Art Review: “Tradition Transformed: Tibetan Artists Respond,” at Hood Museum of Art
The crosscurrents of history have swept across Tibet for more than a thousand years, and in the modern world, the land continues to be impacted by outside forces. In “Tradition Transformed: Tibetan Artists Respond,” now on view at Dartmouth College’s Hood Museum of Art, eight contemporary Tibetan artists, all of them living outside Tibet, reflect on the evolving state of their native culture through art and metaphor. The dynamic exhibition demonstrates the inevitable hybridization of traditional and modern, as well as the resilience of Tibet’s aesthetic concepts.
“My Identity” by Gonkar Gyatso literally describes the fractured identity of a 21st-century Tibetan artist. The quartet of large, photographic self-portraits presents Gyatso as a traditional Buddhist artist creating a thangka; a red guard of Mao’s Cultural Revolution in China; a contemporary Buddhist artist in exile; and a contemporary, international artist working in London. Gyatso is seated in front of an easel in each, looking directly at the viewer with a blank stare. The images are brightly colored, and the environments in each of the four pieces are carefully composed.
A thangka painting, traditionally done on silk, presents Bodhisattvas and deities in delicate lines and vibrant hues. But the images aren’t just decorative; they’ve been used as teaching aids and devotional objects. Gyatso’s “L.A. Confidential” presents an image of the Buddha rendered in a flurry of colorful stickers. Cartoon characters, flags, jet planes, logos and helicopters gaudily fill the central figure, suggesting consumerism and pop culture have taken the place of sublime forms. Gyatso was born in Lhasa, Tibet, in 1961 but is now a “transnational artist” in New York and London, according to his website.
Tenzing Rigdol studied traditional thangka art and sand painting in Kathmandu, Nepal, and later received a BFA from the University of Colorado. His large pastel “Fusion Tantra” presents a central Buddha image described in a welter of patterning. Rigdol juxtaposes both Eastern and Western — especially Victorian-era — motifs in the flat picture plane. His colors are basic, and a matrix of negative-space lines in a pale rose color divides sections of the painting.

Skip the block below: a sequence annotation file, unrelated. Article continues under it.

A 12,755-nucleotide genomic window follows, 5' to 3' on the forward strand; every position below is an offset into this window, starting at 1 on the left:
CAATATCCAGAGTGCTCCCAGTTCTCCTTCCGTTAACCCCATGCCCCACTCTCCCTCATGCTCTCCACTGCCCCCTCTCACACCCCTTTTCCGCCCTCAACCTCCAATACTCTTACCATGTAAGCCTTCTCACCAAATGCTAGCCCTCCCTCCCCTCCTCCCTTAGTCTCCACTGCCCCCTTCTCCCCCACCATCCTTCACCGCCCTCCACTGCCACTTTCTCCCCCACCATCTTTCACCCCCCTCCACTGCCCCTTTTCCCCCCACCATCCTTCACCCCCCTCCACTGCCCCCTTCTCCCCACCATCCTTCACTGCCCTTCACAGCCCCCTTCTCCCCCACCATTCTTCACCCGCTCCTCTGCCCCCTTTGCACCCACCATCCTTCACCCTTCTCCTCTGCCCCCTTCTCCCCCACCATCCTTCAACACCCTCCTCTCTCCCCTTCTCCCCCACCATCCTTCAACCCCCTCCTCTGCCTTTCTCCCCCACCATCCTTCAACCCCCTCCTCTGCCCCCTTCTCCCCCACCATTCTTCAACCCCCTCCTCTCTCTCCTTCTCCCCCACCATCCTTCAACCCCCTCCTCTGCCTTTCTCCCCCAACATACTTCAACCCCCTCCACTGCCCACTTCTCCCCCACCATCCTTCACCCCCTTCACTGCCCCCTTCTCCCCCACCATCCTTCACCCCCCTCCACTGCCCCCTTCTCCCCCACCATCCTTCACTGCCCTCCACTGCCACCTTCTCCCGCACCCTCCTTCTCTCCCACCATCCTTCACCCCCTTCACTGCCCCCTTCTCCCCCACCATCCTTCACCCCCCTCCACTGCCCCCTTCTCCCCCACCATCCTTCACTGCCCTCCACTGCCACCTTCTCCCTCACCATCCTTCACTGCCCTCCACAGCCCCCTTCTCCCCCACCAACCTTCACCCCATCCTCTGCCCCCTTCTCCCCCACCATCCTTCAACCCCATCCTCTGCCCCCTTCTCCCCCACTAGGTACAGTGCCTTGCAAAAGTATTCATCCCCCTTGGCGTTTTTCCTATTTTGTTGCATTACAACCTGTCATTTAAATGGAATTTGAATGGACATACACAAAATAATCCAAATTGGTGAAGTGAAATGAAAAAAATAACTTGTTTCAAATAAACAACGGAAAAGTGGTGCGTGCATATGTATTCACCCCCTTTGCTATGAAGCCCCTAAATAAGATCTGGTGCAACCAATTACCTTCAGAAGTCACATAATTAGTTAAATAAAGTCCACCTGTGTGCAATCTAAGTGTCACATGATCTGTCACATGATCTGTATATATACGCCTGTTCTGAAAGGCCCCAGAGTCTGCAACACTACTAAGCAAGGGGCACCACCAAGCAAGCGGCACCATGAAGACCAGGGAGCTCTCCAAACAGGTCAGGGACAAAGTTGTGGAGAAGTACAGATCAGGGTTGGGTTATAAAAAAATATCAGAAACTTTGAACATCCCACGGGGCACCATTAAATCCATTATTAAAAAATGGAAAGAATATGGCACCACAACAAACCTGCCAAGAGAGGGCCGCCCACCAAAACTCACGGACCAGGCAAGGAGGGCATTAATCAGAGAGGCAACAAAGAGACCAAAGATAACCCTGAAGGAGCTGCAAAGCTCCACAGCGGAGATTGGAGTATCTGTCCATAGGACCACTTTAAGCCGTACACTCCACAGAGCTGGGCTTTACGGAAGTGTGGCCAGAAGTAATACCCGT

Penba Wangdu also uses patterning in the painting “Links of Organization” — complex, flat blue and black shapes appear behind his life-size depiction of a sleeping, presumably female figure. Within the figure are a thangka-style landscape of hills and clouds, peopled by Lilliputian characters making love, giving birth, drinking, sitting in a boat and engaged in other activities. They may be scenes from the woman’s life, or representations of humanity. Either way, it’s a rich painting that blends popular and traditional narrative characters.
After China invaded Tibet in 1959, the Dalai Lama and other refugees fled to Dharamsala, India. That’s where Kesang Lamdark was born in 1963. Today he lives and works in Switzerland. Lamdark’s “O Mandala Tantric” is a 48-inch, neon-illuminated black disk crowded with small figures and objects. It presents sexual scenes — including some copulating elephants — as well as death, skulls and demons.
Light is again the medium in a series of four light-tube beer cans by Lamdark. Holes punched into one end of each can form a picture that can be seen by looking in the other end. One of them, “Temple Dancer,” presents an intricate series of points of light that create the image of the titular performer. Lamdark notes in an artist’s statement, “As the lotus flower grows out of mud as a symbol of enlightenment, I try to transform the useless can into a piece of art.”
That combination of the sacred and the profane is a common, and highly effective, theme among all the artists in this exhibit.